Practical Necessity, Freedom, and History: From Hobbes to Marx
by James, David (2021)
By means of careful analysis of relevant writings by Hobbes, Rousseau, Kant, Hegel, and Marx, David James argues that the concept of practical necessity is key to understanding the nature and extent of human freedom. Practical necessity means being, or believing oneself to be, constrained to perform certain actions in the absence (whether real or imagined) of other, more attractive options, or by the high costs involved in pursuing other options. Agents become subject to practical necessity as a result of economic, social, and historical forces over which they have, or appear to have, no effective control, and the extent to which they are subject to it varies according to the amount of economic and social power that one agent possesses relative to other agents. The concept of practical necessity is also shown to take into account how the beliefs and attitudes of social agents are in large part determined by social and historical processes in which they are caught up, and that the type of motivation that we attribute to agents must recognize this. Practical Necessity, Freedom, and History: From Hobbes to Marx shows how Rousseau, Kant, Hegel, and Marx, in contrast to Hobbes, explain the emergence of the conditions of a free society in terms of a historical process that is initially governed by practical necessity. The role that this form of necessity plays in explaining history necessity invites the following question: to what extent are historical agents genuinely subject to both practical and historical necessity?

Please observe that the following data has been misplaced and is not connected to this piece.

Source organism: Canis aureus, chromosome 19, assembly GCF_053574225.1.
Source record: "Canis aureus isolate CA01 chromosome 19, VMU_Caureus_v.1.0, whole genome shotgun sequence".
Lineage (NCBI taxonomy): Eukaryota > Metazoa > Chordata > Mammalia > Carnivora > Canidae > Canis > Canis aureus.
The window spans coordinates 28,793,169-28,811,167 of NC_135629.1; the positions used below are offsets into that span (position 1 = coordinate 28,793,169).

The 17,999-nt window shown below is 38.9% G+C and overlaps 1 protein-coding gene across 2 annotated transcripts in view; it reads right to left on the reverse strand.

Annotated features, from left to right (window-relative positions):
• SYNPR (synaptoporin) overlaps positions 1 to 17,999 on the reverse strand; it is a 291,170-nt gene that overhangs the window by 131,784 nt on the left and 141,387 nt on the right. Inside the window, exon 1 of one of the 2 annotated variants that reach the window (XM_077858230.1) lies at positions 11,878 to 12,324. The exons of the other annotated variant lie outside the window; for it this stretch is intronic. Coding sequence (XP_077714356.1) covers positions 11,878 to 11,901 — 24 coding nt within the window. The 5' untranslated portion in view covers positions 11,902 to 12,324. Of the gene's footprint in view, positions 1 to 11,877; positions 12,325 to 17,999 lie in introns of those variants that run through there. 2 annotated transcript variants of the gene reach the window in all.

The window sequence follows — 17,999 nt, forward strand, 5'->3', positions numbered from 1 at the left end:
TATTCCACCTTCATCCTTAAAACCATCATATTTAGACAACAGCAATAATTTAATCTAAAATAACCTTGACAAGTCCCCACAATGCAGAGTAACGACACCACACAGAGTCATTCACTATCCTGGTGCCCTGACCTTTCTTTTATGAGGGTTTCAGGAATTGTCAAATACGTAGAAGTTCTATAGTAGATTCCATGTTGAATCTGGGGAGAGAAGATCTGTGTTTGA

ThemesOn Marx on Realm of Necessity, Marx on Realm of Necessity, Goods of Work
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